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Snake’s Eye and Obsidian Knife: Art, Ideology, and ‘The Woman Who Rode Away’

  • Peter Balbert

Abstract

For several years it has been difficult to find a good word written about ‘The Woman Who Rode Away’. Today’s established opinion might date from Julian Moynahan’s belief in The Deed of Life (1963) that it is ‘a heartless tale au fond’, its central action ‘neither excusable nor interesting’.1 Frank Kermode, in D. H. Lawrence (1973), virtually dismisses the story entirely, claiming that ‘the end of the tale is naked doctrine, racial mastery’.2 Still, Kermode’s dismissal at least follows some treatment of ‘The Woman Who Rode Away’; if his concern only amounts to a short paragraph, several critical studies of Lawrence’s fiction bypass any discussion of this tale on the implicit understanding that it is an embarrassment not worthy of extended analysis.3 Feminist criticism is virtually unanimous in condemning the alleged doctrine in the work. Perhaps the most outspoken attack on the story is expressed through Kate Millett’s vituperations in Sexual Politics (1970), when she closes her chapter on Lawrence with a roll-call assault on the reputed ‘ethics’ in ‘The Woman Who Rode Away’; she concludes with the charge that the work is merely ‘pandering to pornographic dream’, and that it ‘would reward a careful comparative reading with The Story of O; in a number of ways it resembles commercial hard-core’.4

Keywords

Short Story Sexual Politics Racial Mastery Distract Negative Modem World 
These keywords were added by machine and not by the authors. This process is experimental and the keywords may be updated as the learning algorithm improves.

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Notes

  1. 1.
    Julian Moynahan, The Deed of Life (Princeton: Princeton University Press, 1963), 178.Google Scholar
  2. 2.
    Frank Kermode, D. H. Lawrence (New York: Viking Press, 1973; London: Fontana, 1985), 119.Google Scholar
  3. 3.
    See this peculiar lack of concern for one of Lawrence’s most lengthy short stories in two seminal critical studies of his work that appeared in the 1960s: H. M. Daleski’s The Forked Flame: A Study of D. H. Lawrence (Evanston: Northwestern University Press, 1965) andGoogle Scholar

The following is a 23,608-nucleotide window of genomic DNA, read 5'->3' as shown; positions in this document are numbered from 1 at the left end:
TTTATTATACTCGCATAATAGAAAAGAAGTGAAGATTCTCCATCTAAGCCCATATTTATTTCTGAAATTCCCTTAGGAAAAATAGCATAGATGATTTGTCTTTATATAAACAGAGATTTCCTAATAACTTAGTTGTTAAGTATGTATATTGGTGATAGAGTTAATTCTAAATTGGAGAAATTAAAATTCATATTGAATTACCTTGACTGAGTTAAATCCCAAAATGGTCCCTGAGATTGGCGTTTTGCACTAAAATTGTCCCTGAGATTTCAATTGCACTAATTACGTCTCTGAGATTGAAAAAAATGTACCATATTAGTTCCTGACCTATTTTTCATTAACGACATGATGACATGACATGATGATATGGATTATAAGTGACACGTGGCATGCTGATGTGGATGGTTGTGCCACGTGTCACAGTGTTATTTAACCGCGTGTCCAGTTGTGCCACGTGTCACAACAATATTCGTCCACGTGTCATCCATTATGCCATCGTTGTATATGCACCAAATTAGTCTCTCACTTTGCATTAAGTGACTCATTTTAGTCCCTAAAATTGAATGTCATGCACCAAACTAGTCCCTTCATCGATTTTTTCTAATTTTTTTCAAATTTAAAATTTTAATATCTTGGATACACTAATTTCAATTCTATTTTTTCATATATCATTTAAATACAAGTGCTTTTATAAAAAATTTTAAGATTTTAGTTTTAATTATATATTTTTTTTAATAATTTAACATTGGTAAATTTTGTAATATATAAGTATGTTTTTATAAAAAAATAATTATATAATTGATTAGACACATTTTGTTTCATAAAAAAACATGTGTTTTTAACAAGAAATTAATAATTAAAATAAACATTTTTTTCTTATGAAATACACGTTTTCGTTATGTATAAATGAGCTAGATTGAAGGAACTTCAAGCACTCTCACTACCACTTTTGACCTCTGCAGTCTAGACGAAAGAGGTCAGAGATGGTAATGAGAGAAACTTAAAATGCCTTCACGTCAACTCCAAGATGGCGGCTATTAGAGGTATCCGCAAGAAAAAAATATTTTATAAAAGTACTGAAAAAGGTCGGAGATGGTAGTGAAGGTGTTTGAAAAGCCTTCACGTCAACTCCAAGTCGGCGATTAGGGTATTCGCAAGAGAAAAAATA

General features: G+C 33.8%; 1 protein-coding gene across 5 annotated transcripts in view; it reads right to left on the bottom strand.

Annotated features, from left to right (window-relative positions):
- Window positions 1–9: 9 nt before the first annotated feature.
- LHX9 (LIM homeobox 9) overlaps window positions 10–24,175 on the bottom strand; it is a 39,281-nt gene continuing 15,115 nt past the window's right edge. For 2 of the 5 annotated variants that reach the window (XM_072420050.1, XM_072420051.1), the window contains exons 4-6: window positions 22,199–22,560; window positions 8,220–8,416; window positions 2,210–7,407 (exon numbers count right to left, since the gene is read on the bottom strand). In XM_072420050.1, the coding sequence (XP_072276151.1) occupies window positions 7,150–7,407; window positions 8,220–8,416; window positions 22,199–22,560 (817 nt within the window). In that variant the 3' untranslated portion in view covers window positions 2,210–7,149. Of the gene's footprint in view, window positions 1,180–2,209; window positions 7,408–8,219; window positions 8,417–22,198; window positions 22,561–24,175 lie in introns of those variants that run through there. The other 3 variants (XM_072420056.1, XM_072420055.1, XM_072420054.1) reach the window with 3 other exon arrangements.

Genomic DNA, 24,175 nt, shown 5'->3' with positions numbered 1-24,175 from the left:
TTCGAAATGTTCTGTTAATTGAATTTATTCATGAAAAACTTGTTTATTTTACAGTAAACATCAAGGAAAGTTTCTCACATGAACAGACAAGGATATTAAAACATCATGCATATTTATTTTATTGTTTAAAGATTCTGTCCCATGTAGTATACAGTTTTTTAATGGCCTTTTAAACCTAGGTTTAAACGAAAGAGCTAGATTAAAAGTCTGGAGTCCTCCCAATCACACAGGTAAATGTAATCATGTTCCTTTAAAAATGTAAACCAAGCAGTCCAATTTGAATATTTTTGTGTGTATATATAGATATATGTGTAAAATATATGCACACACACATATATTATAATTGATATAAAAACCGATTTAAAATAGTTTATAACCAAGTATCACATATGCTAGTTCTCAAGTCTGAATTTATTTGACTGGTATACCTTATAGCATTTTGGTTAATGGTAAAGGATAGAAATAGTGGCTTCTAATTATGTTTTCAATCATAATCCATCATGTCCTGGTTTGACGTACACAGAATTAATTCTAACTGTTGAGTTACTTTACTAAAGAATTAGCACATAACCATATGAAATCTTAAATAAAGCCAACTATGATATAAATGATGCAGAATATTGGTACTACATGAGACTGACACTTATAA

4. Colin Clark’s River of Dissolution: D. H. Lawrence and English Romanticism (New York: Barnes & Noble, 1969). While both studies are primarily on the novels, each also discusses several shorter fictions that have significant bearing on Lawrence’s career and/or the thesis of the respective critic. It is notable that Clark does not even mention The Woman Who Rode Away’, and Daleski — who might have employed the ‘sun’ images in the tale to great advantage in his argument — merely relegates it to a small footnote citation. Similarly, three of the most recent examinations of the full range of Lawrence’s fiction either ignore the story or miss entirely the crucial perspective in it that Lawrence establishes. There is not a word about ‘The Woman Who Rode Away’ (although there is much on other tales) inGoogle Scholar
  5. Graham Holderness’s D. H. Lawrence: History, Ideology, and Fiction (Dublin: Gill and Macmillan, 1982), or inGoogle Scholar
  6. Gamini Salgado’s A Preface to D. H. Lawrence (London and New York: Longman, 1983); in an otherwise excellent and comprehensive study, D. H. Lawrence: The Artist as Psychologist (Lawrence: University Press of Kansas, 1984), Daniel Schneider’s only comment on the tale is the wrong-headed assertion that the Indians ‘command the sympathetic response and credibility that Lawrence means them to have’ (97). As my analysis of this story will insist, the Chilchui do not command such response, and Lawrence does not intend that they should.Google Scholar